# Scikit-Learn Regularization and Gradient Descent¶

We're using the Iris data set to examine various linear models with scikit-learn.

In [136]:
%matplotlib inline
import matplotlib
import matplotlib.pyplot as plt
import numpy as np
import pandas as pd
import seaborn as sns
from sklearn import linear_model, metrics

matplotlib.rcParams['figure.figsize'] = (8, 8)

In [137]:
iris = sns.load_dataset("iris")
sns.pairplot(data=iris, hue="species")
sns.plt.show()


Let's take a look at the petal length and sepal length and try to fit a linear model.

In [12]:
sns.pairplot(data=iris, vars=['petal_length', 'sepal_length'], hue="species")
sns.plt.show()


## Linear model¶

In [140]:
X = iris[['petal_length']]
y = iris['sepal_length']

model = linear_model.LinearRegression()
model.fit(X, y)
print "R^2:", model.score(X, y)
print "SSE", metrics.mean_squared_error(y, model.predict(X))

# Plot the best fit line
plt.scatter(iris["petal_length"], iris["sepal_length"])
plt.plot(iris["petal_length"], model.predict(X), color='g')
plt.xlabel("Petal Length")
plt.ylabel("Sepal Length")
plt.show()

R^2: 0.759954645773
SSE 0.163500225106


## Ridge model¶

In [141]:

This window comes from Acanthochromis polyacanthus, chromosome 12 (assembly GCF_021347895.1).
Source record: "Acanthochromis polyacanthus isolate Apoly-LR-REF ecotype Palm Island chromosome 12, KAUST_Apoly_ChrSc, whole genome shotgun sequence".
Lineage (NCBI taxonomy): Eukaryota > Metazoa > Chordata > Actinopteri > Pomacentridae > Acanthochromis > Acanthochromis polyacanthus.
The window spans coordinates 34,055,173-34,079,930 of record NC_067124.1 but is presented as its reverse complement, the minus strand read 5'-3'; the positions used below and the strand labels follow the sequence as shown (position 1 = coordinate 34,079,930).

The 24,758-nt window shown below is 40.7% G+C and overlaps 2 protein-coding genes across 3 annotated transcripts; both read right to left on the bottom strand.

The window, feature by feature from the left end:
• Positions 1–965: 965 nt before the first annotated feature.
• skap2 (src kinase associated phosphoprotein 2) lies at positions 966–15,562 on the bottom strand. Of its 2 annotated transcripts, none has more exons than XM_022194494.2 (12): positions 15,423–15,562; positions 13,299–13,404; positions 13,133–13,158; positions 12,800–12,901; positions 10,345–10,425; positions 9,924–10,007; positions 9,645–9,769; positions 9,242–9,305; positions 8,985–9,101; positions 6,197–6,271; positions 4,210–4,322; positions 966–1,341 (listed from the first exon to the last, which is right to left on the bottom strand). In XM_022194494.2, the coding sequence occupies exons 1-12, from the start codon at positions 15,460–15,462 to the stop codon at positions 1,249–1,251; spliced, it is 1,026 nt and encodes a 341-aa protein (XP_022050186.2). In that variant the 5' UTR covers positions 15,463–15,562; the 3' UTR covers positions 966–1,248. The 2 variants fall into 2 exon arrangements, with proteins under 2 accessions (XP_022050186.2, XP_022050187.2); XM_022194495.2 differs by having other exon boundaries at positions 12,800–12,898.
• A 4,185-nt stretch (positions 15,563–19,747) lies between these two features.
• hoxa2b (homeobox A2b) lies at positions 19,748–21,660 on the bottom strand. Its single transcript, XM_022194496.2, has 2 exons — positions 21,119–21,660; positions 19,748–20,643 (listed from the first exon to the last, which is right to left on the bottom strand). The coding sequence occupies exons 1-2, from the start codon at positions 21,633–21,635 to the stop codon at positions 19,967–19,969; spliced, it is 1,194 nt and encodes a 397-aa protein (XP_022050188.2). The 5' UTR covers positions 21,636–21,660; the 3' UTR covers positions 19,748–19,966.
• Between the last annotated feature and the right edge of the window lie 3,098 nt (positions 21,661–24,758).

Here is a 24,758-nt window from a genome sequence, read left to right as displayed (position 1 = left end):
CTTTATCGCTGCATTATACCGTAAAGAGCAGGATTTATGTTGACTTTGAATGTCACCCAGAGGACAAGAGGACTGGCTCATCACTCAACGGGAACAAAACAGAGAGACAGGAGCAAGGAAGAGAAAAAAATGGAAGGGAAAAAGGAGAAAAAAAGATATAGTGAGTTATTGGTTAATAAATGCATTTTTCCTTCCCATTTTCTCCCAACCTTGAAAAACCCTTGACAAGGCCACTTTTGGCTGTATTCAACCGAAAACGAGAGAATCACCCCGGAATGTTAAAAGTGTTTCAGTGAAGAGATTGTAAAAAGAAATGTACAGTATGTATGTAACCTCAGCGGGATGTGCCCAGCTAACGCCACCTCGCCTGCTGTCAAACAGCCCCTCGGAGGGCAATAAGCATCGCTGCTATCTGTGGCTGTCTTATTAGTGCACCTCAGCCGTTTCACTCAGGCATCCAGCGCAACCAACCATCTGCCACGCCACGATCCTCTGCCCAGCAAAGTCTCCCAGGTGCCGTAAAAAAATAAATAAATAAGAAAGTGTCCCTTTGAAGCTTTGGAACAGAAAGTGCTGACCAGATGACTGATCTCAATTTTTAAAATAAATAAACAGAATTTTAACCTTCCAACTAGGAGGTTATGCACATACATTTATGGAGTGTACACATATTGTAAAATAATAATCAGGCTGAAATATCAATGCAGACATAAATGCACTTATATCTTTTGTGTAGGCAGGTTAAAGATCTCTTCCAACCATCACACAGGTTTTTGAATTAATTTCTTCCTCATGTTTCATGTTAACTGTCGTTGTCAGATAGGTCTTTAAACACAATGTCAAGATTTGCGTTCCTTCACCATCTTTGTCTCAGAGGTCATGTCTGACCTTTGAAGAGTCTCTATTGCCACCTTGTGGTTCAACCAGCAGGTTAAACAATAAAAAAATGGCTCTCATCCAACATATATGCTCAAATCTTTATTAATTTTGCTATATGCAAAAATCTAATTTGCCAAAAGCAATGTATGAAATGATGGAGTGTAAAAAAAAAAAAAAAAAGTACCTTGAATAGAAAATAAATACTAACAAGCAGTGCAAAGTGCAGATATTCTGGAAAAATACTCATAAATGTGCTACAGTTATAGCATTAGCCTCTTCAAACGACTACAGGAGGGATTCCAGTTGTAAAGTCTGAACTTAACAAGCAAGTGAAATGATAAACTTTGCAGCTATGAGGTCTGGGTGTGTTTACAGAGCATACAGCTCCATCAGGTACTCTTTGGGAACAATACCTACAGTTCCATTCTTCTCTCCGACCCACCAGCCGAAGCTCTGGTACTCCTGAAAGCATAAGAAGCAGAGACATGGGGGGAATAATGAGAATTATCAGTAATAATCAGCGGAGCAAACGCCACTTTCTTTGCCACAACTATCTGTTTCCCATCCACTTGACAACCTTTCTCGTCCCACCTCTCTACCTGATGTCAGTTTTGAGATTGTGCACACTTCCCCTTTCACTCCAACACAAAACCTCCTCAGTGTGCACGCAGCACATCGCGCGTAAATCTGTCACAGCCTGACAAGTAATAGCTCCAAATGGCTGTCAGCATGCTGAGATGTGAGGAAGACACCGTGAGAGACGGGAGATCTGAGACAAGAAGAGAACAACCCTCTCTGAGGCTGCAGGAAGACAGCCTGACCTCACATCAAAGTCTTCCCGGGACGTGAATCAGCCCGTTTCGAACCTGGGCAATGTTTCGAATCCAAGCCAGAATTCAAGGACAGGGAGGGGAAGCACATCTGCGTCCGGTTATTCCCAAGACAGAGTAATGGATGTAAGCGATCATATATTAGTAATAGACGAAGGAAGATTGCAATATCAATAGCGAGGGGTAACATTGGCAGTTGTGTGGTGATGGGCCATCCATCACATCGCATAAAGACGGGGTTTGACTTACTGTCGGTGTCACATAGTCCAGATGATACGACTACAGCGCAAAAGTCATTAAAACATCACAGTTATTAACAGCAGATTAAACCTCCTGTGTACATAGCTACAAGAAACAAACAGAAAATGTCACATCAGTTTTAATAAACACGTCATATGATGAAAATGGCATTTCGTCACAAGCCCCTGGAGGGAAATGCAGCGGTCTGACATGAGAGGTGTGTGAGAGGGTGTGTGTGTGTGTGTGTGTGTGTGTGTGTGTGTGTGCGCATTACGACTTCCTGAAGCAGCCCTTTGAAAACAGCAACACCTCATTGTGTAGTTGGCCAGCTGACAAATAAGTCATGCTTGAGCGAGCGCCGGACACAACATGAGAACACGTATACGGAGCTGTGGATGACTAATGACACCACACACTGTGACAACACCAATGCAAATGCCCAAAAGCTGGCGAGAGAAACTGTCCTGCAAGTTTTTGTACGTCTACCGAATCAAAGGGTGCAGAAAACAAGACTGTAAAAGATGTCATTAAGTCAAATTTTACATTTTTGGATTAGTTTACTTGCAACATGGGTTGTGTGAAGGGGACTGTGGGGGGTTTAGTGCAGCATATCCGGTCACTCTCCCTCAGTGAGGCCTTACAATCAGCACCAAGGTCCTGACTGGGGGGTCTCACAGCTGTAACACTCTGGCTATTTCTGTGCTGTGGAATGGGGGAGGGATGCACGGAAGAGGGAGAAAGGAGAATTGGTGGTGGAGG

from sklearn import grid_search

alphas = np.logspace(-10, 10, 100)
gs = grid_search.GridSearchCV(
cv=3,
estimator=linear_model.Ridge(),
param_grid={'alpha': alphas},
scoring='mean_squared_error')

gs.fit(X, y)

print "SSE:", metrics.mean_squared_error(y, gs.predict(X))
print "Alpha:", gs.best_params_

# Plot the best fit line
plt.scatter(iris["petal_length"], iris["sepal_length"])
plt.plot(iris["petal_length"], model.predict(X), color='g', label="Best fit Line")
plt.plot(iris["petal_length"], gs.predict(X), color='b', label="Ridge Line")
plt.xlabel("Petal Length")
plt.ylabel("Sepal Length")
plt.legend()
plt.show()

SSE: 0.168775845706
Alpha: {'alpha': 52.14008287999674}


## Lasso Model¶

In [142]:
alphas = np.logspace(-10, 10, 100)
gs2 = grid_search.GridSearchCV(
cv=3,
estimator=linear_model.Lasso(),
param_grid={'alpha': alphas},
scoring='mean_squared_error')

gs2.fit(X, y)

print "SSE:", metrics.mean_squared_error(y, gs2.predict(X))
print "Alpha:", gs2.best_params_

# Plot the best fit line
plt.scatter(iris["petal_length"], iris["sepal_length"])
plt.plot(iris["petal_length"], model.predict(X), color='g', label="Best fit Line")
plt.plot(iris["petal_length"], gs.predict(X), color='b', label="Ridge Line")
plt.plot(iris["petal_length"], gs2.predict(X), label="Lasso Line", color='r')
plt.xlabel("Petal Length")
plt.ylabel("Sepal Length")